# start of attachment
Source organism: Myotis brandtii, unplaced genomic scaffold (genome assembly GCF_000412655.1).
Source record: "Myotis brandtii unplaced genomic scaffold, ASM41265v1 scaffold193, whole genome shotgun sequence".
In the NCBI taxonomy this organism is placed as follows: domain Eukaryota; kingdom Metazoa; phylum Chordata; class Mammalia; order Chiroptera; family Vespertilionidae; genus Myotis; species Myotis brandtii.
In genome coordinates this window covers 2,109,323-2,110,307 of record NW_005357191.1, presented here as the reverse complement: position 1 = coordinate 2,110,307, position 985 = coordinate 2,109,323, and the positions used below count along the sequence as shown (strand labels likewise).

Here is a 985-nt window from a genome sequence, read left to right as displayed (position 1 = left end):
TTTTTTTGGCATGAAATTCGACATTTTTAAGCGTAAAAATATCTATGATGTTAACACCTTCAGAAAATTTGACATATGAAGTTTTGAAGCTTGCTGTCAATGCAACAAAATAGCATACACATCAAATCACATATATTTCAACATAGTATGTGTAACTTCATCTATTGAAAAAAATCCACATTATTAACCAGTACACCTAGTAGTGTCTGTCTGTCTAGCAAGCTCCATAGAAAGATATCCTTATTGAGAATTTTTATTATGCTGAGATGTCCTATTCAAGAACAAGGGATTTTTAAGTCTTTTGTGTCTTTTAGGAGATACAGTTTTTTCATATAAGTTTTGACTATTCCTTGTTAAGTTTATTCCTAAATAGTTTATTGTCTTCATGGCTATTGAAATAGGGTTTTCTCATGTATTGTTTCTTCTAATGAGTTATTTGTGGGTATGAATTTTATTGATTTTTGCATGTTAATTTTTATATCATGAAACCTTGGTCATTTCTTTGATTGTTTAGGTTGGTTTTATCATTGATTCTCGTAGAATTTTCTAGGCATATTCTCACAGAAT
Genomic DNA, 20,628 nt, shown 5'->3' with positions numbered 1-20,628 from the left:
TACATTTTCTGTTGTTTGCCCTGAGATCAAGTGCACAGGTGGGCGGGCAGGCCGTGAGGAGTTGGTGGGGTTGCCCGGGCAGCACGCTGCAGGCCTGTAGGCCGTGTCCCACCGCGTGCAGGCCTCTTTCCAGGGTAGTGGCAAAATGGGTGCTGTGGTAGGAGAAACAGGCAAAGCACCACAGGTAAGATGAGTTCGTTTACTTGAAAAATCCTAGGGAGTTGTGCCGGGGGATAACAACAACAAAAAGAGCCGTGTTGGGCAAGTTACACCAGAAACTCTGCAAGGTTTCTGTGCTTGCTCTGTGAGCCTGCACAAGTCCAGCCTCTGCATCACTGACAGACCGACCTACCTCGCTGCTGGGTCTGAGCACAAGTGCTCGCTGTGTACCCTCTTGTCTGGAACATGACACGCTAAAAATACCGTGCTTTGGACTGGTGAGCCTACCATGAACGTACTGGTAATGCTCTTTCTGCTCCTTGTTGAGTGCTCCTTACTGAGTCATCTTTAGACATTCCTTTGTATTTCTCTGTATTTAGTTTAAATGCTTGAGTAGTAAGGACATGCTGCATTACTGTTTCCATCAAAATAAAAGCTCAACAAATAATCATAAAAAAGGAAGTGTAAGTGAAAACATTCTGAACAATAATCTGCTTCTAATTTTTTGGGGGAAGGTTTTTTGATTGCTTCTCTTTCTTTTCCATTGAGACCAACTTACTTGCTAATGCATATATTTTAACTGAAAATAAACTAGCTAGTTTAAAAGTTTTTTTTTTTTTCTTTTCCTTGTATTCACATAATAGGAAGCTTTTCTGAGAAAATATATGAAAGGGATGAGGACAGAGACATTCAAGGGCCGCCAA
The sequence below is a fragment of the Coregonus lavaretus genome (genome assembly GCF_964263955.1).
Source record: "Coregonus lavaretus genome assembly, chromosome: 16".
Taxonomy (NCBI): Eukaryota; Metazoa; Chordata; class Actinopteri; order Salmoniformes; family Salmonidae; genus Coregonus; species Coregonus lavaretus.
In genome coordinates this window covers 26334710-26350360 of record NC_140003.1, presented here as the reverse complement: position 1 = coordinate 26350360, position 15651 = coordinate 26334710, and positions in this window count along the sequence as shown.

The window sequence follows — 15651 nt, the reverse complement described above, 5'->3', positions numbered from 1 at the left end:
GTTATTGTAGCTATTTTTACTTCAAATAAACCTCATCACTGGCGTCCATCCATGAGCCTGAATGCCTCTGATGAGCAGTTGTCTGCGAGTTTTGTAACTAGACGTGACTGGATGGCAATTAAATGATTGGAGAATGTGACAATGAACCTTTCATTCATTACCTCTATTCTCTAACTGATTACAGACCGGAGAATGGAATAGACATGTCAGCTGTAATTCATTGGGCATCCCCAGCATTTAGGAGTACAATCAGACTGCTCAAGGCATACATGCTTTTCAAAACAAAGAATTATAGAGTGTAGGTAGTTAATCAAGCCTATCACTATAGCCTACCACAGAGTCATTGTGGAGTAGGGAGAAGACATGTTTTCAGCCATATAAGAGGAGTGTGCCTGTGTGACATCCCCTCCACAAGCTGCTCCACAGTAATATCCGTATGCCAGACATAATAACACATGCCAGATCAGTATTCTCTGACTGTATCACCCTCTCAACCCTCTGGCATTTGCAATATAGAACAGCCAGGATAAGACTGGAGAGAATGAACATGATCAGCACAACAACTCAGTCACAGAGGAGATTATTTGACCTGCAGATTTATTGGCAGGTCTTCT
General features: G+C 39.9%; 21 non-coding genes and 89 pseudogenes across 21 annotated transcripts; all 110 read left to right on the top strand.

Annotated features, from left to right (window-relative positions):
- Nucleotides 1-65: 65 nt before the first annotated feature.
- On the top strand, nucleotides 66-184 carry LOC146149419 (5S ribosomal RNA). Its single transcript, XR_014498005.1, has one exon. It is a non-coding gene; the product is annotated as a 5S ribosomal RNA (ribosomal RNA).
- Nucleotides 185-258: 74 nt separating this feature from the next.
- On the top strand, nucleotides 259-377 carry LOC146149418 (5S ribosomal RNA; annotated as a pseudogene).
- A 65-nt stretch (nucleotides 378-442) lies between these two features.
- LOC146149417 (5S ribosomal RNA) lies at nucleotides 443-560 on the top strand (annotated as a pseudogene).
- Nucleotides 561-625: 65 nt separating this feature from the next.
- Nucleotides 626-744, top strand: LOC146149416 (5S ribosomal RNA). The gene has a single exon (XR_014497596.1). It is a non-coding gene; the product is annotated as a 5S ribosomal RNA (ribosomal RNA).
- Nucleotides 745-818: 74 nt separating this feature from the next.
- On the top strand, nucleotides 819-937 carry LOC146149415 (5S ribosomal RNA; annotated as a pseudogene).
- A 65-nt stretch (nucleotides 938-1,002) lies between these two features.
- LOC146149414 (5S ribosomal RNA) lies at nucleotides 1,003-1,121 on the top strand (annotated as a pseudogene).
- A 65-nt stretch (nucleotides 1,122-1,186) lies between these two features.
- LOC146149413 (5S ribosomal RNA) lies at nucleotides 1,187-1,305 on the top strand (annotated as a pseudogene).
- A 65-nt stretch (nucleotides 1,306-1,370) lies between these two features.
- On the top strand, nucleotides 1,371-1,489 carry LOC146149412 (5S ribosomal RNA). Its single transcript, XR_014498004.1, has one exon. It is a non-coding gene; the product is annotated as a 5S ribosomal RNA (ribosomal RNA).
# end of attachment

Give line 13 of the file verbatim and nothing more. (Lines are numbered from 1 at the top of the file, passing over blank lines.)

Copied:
The window sequence follows — 15651 nt, the reverse complement described above, 5'->3', positions numbered from 1 at the left end: